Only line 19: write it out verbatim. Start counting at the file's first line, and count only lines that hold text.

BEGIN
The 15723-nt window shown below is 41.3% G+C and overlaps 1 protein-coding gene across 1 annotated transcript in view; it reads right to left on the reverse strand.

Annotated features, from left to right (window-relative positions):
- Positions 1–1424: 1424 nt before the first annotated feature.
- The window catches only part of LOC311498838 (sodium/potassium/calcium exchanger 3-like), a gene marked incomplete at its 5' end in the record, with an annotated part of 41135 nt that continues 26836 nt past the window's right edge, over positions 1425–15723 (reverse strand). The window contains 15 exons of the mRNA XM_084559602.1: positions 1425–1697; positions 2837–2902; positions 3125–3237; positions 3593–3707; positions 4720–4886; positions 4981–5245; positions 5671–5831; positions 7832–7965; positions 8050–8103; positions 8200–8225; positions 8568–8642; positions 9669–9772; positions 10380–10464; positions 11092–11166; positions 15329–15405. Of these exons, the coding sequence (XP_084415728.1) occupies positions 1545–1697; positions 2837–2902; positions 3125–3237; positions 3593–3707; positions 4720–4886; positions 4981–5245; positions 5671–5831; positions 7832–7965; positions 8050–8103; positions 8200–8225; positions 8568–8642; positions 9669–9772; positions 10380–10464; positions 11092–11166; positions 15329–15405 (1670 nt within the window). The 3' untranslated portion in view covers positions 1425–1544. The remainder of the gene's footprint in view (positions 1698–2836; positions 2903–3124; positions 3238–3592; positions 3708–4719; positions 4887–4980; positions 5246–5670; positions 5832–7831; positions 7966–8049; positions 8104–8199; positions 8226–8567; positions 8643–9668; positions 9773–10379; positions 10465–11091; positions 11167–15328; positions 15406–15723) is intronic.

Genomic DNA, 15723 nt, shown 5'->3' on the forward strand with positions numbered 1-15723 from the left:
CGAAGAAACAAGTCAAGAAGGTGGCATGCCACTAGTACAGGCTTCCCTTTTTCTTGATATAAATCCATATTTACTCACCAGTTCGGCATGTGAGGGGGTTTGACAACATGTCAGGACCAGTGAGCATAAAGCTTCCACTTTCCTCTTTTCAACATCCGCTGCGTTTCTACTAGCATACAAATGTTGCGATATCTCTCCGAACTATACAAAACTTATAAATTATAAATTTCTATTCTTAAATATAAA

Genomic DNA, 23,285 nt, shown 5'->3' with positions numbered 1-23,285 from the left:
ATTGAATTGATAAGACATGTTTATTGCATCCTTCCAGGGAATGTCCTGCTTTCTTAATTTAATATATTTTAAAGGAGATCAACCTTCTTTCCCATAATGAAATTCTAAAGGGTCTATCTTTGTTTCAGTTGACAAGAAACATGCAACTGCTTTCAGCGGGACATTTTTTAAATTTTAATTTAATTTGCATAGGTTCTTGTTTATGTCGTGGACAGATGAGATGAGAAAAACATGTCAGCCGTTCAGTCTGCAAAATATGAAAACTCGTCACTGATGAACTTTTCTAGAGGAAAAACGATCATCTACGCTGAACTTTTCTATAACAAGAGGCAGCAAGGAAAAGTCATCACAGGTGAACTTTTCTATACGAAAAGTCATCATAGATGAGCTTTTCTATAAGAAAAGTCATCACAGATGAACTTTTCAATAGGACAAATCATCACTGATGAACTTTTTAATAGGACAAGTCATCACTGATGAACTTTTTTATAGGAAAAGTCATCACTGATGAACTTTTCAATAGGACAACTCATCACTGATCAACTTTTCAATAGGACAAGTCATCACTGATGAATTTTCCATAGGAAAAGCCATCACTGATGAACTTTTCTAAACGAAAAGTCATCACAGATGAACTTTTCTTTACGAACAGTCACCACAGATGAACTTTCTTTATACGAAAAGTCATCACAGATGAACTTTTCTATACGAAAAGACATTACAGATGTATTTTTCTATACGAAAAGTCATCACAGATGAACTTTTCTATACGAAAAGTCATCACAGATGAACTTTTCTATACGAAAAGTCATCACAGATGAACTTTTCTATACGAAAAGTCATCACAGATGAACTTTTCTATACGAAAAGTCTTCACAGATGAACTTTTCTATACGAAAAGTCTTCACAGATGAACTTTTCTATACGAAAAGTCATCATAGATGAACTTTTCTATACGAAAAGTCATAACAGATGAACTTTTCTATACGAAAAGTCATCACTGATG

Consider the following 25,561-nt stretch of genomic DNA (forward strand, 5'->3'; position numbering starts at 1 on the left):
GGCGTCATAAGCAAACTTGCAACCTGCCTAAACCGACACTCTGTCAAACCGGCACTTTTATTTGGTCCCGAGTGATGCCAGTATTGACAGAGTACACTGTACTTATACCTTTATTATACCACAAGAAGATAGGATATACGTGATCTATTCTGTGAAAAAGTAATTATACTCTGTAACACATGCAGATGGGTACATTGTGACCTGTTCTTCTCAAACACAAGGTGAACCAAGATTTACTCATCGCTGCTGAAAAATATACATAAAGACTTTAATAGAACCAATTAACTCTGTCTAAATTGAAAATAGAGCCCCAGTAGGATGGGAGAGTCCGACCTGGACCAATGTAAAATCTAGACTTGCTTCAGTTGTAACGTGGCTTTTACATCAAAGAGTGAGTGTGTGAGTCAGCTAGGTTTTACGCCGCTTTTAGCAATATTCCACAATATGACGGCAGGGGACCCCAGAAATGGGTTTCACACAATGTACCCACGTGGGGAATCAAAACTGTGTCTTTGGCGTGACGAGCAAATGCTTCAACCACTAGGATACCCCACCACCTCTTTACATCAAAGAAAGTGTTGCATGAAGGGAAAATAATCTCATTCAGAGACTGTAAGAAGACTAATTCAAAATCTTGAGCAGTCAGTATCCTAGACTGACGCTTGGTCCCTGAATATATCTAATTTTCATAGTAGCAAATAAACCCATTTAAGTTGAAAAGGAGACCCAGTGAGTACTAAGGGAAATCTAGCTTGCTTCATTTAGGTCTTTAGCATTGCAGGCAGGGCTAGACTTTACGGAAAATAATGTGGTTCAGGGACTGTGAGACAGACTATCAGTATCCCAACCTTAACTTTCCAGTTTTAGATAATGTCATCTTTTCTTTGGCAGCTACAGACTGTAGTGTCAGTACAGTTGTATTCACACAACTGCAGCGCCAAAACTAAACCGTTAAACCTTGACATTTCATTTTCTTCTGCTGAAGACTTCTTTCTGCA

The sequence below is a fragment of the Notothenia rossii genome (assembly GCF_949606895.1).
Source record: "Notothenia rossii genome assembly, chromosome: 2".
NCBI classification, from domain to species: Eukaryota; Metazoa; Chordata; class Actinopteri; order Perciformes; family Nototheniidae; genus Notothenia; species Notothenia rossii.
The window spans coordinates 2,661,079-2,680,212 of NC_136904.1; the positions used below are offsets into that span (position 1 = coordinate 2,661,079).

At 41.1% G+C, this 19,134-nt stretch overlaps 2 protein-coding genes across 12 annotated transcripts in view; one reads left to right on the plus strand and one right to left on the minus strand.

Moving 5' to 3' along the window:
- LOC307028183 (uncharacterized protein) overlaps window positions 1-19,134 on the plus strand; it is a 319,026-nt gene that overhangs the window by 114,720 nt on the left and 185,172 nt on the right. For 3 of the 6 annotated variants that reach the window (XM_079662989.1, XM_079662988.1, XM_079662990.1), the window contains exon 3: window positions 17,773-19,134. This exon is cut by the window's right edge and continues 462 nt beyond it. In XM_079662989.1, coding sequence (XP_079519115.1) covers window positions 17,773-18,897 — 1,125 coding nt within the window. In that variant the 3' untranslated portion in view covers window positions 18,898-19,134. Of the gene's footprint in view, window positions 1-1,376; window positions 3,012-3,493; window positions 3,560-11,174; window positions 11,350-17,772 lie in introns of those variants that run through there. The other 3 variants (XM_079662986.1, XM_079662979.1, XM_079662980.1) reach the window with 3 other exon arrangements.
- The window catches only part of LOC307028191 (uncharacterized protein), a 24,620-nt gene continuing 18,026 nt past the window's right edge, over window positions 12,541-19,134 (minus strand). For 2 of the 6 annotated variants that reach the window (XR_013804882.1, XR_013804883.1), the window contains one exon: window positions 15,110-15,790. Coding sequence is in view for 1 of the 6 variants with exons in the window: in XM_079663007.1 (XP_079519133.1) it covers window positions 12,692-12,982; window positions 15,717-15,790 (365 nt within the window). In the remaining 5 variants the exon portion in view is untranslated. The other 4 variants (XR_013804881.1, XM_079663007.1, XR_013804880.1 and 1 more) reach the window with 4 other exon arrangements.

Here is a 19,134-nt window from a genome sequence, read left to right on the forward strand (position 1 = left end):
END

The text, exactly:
Here is a 19,134-nt window from a genome sequence, read left to right on the forward strand (position 1 = left end):